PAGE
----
The Canal is always lively with people kayaking, paddling boats, and enjoying gondola rides. There’s also beautiful murals painted underneath each bridge, showcasing local artists and brightening the canal walkway. 

The murals fly past us as we reach the Indiana Historical Society. Outside the building, the IHS clock spins backwards in time, while families have picnics on the grassy field next door. In the summer, the Historical Society opens their outdoor terrace for Concerts on the Canal, and that field quickly fills with people, blankets, and the sound of music.

For now, it’s quiet. We ring our bike bells to let the pedestrians know we’re coming and continue heading southwest along the Canal. 

People sitting at the Canal in Indianapolis
People kayaking on the Canal in Indianapolis

Exploring White River State Park…

We round the curve of the Canal, passing the Eiteljorg Museum, the Indiana State Museum, and the NCAA headquarters. People exit the buildings as they close for the evening and then head down to the Canal for a walk. 

Once we reach the river, we leave the walkway and make our way up to the White River State Park. We head north to IUPUI’s campus and ride past colorful art installations along the river. On game days, you can even hear the music roaring from the Michael A. Carroll Track and Soccer Stadium.

(Last time we went out, the Indy Eleven team was gearing up to take on Orange County. Fans were walking along the trail—all decked in blue and ready to cheer on our team. That night, the Indy Eleven went on to win the match 3-to-1!)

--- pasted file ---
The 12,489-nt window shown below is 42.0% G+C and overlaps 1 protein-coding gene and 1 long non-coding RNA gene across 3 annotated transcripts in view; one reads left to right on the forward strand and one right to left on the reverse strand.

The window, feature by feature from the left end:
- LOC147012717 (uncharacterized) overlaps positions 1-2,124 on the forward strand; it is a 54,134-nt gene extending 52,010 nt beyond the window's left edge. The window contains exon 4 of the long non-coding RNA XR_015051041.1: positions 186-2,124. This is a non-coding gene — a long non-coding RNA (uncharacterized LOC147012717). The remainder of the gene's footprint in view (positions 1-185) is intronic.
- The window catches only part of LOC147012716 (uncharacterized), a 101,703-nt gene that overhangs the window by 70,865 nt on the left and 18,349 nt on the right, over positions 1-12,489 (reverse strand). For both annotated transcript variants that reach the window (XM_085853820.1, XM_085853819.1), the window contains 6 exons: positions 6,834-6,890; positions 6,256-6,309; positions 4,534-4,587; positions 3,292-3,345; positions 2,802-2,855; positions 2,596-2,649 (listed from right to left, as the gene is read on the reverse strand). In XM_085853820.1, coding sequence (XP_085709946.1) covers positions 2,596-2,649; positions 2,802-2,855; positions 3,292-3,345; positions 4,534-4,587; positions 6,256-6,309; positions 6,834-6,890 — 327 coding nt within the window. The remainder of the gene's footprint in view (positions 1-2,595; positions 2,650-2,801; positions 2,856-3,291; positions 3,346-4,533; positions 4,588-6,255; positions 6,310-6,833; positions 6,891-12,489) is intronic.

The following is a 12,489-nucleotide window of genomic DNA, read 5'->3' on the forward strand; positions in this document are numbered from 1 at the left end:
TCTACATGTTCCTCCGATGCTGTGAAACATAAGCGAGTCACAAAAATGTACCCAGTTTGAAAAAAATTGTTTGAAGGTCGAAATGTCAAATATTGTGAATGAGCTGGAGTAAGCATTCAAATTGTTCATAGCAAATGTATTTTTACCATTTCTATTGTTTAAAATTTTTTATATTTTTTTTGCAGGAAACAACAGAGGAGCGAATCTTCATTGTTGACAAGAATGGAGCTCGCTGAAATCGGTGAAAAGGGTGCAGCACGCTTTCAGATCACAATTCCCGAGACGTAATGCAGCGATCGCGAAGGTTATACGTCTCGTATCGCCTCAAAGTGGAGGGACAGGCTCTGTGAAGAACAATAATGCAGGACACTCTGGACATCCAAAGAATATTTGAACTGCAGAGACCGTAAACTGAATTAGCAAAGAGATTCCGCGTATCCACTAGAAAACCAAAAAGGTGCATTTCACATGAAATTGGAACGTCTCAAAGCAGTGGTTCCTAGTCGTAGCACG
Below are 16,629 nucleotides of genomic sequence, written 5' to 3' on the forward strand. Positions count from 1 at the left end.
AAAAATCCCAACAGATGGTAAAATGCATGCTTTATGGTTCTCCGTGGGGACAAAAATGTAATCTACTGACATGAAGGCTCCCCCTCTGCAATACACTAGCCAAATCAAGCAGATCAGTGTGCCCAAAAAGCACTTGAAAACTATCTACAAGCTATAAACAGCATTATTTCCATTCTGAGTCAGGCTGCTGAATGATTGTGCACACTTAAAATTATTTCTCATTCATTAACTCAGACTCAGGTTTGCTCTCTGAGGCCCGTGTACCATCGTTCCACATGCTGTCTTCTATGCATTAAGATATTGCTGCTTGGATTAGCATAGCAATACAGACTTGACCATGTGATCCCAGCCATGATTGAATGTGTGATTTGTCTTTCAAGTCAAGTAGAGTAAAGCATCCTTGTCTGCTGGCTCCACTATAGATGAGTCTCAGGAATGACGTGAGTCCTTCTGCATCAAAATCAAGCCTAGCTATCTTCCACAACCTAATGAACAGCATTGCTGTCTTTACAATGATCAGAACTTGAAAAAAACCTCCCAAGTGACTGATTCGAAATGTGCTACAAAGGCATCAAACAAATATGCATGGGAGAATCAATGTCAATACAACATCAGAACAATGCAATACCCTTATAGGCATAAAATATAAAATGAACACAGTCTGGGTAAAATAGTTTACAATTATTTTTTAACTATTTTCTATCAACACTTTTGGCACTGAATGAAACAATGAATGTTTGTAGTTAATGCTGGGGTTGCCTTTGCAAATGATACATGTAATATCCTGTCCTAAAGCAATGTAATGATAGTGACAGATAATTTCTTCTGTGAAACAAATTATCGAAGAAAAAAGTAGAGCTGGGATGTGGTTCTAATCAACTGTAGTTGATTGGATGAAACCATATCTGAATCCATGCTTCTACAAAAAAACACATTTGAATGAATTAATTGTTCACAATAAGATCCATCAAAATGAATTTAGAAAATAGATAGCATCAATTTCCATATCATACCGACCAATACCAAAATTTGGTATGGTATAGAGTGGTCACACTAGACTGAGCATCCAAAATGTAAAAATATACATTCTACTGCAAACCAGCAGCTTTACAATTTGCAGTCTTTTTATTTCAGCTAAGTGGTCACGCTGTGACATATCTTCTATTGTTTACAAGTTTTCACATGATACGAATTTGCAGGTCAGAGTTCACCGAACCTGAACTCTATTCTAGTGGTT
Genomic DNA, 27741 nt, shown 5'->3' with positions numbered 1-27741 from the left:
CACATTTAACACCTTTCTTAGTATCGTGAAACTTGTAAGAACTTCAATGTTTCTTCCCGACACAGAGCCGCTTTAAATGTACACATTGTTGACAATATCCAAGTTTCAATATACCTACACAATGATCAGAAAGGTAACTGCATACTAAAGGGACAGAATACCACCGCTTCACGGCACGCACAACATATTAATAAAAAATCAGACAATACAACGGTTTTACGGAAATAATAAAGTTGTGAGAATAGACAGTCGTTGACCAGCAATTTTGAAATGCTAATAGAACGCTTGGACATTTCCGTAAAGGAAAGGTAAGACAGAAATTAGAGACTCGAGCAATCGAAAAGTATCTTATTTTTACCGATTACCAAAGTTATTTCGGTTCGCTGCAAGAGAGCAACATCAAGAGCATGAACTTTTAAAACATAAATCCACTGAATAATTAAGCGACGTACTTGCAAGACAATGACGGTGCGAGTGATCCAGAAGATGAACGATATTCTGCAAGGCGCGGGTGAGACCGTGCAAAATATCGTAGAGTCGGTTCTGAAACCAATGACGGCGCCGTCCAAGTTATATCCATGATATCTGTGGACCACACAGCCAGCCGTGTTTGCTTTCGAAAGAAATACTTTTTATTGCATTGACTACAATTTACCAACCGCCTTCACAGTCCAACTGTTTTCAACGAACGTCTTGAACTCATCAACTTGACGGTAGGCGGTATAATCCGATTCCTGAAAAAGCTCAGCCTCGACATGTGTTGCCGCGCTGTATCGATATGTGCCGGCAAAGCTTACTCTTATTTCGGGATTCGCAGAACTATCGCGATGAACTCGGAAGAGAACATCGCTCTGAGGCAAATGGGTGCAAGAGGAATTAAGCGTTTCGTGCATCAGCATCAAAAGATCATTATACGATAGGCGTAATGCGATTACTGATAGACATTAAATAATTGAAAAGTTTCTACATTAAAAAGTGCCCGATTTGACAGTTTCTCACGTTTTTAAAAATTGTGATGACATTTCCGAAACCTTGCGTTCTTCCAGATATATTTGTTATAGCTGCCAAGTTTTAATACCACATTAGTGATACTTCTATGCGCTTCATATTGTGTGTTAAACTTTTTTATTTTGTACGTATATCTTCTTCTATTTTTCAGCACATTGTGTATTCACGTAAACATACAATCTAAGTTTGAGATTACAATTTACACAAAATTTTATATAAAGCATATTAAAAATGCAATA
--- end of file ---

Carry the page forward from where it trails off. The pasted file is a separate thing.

Heading west, we trek onto the New York Street Bridge and cross over the river. We take a short break at the White River Scenic Viewpoint to take some pictures and soak in the view. After all, there’s something special about seeing the city from a different perspective. 

Then, the next leg of our journey takes us southeast, as we head back toward the Mile Square. We cruise down the White River Trail behind the Indianapolis Zoo, and you can hear the sounds of lions, elephants, flamingos, and more just over the limestone walls. 

White River Pedestrian Bridge Indianapolis

Photo courtesy of Visit Indy

… and ending with dinner in Downtown Indy.

Finally, we cross the White River Pedestrian Bridge, stop to grab a few more photos, and head downtown for dinner. Luckily, there’s a Bikeshare station conveniently near one of my favorite brewpubs: Brew Link Brewery. 

If you stop there for dinner, I highly recommend their Black n’ Blu Burger with boneless buffalo wings and any of their sour beers. And when the weather’s nice, we like to take our beers outside and enjoy dinner on the patio. 

So, about five miles later, we end the day back where we started—on the Cultural Trail. We open the BCycle App to see if the station has room for our bikes. We make sure to dock each bike securely and listen for the confirmation beep. And then we leave the bikes behind—ready and waiting for the next cyclist in need of a ride.